As Romania agreed to satisfy Soviet territorial demands, the second plan was immediately put into action, with the Red Army immediately moving into Bessarabia and north Bukovina on the morning of June 28. By June 30, the Red Army reached the border along the Prut River. On July 3, the border was closed completely from the Soviet side.

One month after the military occupation, on August 2, 1940, the Moldavian Soviet Socialist Republic was established on the main part of the annexed territory, and smaller portions were given to the Ukrainian Soviet Socialist Republic. Six Bessarabian counties and small portions of the other three counties, along with parts of the Moldavian ASSR (formerly part of the Ukrainian SSR), which was disbanded on that occasion, formed the Moldavian SSR, which became one of 15 union republics of the Soviet Union. The Soviet governmental commission headed by Nikita Khrushchev, the Communist Party chief of Ukrainian SSR, allotted Northern Bukovina, Hertsa region and larger parts of Hotin (Northern Bessarabia), Ismail, and Cetatea Albă (Budjak) counties to the Ukrainian SSR.

In 1940 to 1941, political persecution of certain categories of locals took the form of arrests, executions and deportations to the eastern parts of the Soviet Union. According to Alexandru Usatiuc-Bulgăr, 32,433 people received a politically motivated sentence, of which 8,360 were sentenced to death or died during interrogations.

Refugees after the occupation

Serious incidents occurred in Northern Bukovina, where attempts by the locals to force the border towards Romania resulted in the Soviet border guards opening fire against unarmed civilians. In one case, at Fântâna Albă, that resulted in a massacre in which between 50 and 3,000 Romanians were killed. The situation was the same on the other side of the border: roughly 300 (or between 80 and 400, according to other sources) civilians, most of them Jews, waiting to leave for Soviet-controlled Bessarabia were shot by the Romanian army in Galați railway station on June 30, 1940.

The installation of the Soviet administration was also accompanied by major changes in the economic domain, as medium and large commercial and industrial enterprises were nationalized. The Soviet government also instituted a land reform thar redistributed 229,752 hectares to 184,715 poor peasant households and limited estates to 20 hectares in the south and 10 hectares elsewhere. A collectivisation drive was also started in 1941, but the lack of agricultural machinery made the progress extremely slow, with 3.7% of the peasant households being included in a kolkhoz or a sovkhoz by the middle of year. To bolster the government's image, much of the 1941 budget was directed towards social and cultural needs, with 20% allocated to health services and 24% to education and literacy campaigns. The theological institute in Chișinău was closed, but six new higher education institutions were created, including a conservatory and a polytechnic. Furthermore, the salaries of industrial workers and administrative personnel were increased two to three times the pre-Soviet levels.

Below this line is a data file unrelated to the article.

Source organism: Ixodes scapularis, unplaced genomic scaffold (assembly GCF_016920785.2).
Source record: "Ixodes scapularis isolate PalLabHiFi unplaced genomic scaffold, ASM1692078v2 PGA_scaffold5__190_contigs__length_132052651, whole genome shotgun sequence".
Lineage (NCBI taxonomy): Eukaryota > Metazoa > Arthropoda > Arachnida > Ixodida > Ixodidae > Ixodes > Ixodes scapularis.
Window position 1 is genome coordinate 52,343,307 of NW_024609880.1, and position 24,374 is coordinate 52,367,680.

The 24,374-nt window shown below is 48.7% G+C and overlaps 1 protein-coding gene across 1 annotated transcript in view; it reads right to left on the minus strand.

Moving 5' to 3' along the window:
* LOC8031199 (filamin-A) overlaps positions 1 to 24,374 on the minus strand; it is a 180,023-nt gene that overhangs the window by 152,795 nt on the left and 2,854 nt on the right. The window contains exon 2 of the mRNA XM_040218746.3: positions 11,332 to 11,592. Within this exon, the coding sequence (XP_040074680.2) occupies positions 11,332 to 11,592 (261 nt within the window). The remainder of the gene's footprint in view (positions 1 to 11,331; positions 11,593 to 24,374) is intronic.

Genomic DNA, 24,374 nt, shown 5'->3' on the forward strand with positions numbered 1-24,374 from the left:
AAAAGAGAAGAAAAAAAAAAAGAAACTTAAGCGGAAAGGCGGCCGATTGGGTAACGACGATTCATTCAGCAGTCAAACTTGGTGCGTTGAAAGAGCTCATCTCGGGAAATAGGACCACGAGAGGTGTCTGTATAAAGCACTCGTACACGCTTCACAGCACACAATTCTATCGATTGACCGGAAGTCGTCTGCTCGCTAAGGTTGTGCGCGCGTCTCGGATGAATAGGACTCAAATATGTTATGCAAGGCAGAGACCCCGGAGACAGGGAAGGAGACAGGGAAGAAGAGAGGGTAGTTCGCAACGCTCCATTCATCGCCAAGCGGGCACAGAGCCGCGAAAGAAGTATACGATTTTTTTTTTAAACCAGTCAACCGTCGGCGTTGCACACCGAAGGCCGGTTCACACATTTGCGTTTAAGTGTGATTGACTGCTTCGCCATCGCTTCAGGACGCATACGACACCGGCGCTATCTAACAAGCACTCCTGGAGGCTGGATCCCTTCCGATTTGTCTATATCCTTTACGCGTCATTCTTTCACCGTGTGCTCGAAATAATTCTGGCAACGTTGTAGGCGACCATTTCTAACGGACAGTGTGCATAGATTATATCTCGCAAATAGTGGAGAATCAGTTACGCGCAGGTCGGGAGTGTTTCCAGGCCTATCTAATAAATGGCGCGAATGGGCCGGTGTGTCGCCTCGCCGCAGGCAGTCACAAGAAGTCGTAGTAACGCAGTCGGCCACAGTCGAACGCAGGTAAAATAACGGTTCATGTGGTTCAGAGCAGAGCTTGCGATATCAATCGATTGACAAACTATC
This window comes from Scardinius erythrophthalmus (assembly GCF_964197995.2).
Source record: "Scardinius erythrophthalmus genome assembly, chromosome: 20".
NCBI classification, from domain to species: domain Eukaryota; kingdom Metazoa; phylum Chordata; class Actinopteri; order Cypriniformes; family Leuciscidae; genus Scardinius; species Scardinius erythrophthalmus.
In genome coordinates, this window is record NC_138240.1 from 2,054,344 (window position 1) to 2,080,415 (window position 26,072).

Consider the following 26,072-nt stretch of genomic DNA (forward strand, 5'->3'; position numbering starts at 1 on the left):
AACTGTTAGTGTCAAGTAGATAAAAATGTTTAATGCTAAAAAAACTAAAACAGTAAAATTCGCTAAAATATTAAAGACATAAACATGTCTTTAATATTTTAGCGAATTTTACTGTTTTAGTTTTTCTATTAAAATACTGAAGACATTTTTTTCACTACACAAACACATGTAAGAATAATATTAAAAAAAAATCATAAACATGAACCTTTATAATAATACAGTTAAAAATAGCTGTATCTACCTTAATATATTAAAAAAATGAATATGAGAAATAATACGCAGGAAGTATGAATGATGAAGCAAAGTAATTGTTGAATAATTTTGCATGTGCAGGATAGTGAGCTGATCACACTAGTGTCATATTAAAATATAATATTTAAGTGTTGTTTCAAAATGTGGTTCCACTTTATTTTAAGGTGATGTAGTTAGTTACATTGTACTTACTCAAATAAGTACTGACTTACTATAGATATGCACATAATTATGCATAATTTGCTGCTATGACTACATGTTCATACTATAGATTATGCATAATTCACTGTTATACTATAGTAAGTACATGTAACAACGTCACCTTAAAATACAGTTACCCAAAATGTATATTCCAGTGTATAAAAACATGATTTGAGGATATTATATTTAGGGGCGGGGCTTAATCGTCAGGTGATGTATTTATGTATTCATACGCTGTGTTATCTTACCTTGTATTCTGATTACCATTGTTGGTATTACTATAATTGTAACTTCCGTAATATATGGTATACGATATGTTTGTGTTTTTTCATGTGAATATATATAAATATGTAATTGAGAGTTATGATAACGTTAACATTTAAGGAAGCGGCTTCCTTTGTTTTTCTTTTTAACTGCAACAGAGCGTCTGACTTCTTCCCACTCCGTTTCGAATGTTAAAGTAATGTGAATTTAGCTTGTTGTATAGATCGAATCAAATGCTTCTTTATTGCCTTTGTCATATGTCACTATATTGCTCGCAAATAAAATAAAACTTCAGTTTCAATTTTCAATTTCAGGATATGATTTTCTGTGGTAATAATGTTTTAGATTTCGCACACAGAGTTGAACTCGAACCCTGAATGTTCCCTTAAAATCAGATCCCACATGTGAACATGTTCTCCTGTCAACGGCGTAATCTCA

In September 1941, Romanian authorities uncovered evidence of torture perpetrated at the NKVD headquarters and in the basement of the Metropolitan Palace in Chișinău. Some 80 bodies were discovered, of which 15 in a common grave, with their hands and feet tied. The bodies had been mutilated and burned, then doused with quicklime and acids; from the remains of the clothing it was inferred that the victims were priests and students.

International reactions

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Of all of the regional allies with which Romania had treaties with military clauses, only Turkey replied that it would live up to its treaty obligations by providing support against Soviet military aggression.[citation needed]

According to Time from Monday, July 1, 1940,

This week Soviet planes began making reconnaissance flights over Bessarabia. Then border clashes were reported all along the Dn[i]estr River. Though the Rumanian Army made a show of resistance for the record, it has no chance of stopping the Soviet without help, and Germany had already acknowledged Soviet's claim to Bessarabia in secret deals last year. Romania had accepted her destiny in the new Europe that Hitler plans. She will also lose Transylvania to Hungary and probably a part of the Dobruja to Bulgaria. (...) Soviet's Sphere. Soviet was preoccupied with consolidating her own position to the east of Hitler's Europe. On the heels of her occupation of Estonia, Latvia and Lithuania, those three countries set up left-wing Governments that looked like steppingstones to complete sovietization. (...) Germany took the occupation calmly. Germany's calm was doubtless real, since last year's deals gave Soviet Union a free hand in the Baltic as well as Bessarabia.

Political developments in Romania

A train with refugees

The territorial concessions of 1940 produced deep sorrow and resentment among Romanians and hastened the decline in popularity of the regime led by King Carol II of Romania. Three days after the annexation, Romania renounced the 1939 Anglo-French guarantee. A new government of Ion Gigurtu was sworn in on July 5, 1940, which withdrew the country from the League of Nations on July 11 and announced its desire to join the Axis camp on July 13. A series of measures taken by Gigurtu, including official persecution of Jews inspired by the German Nuremberg Laws in July and August 1940, failed to sway Germany from awarding Northern Transylvania to Hungary in the Second Vienna Award on August 30, 1940.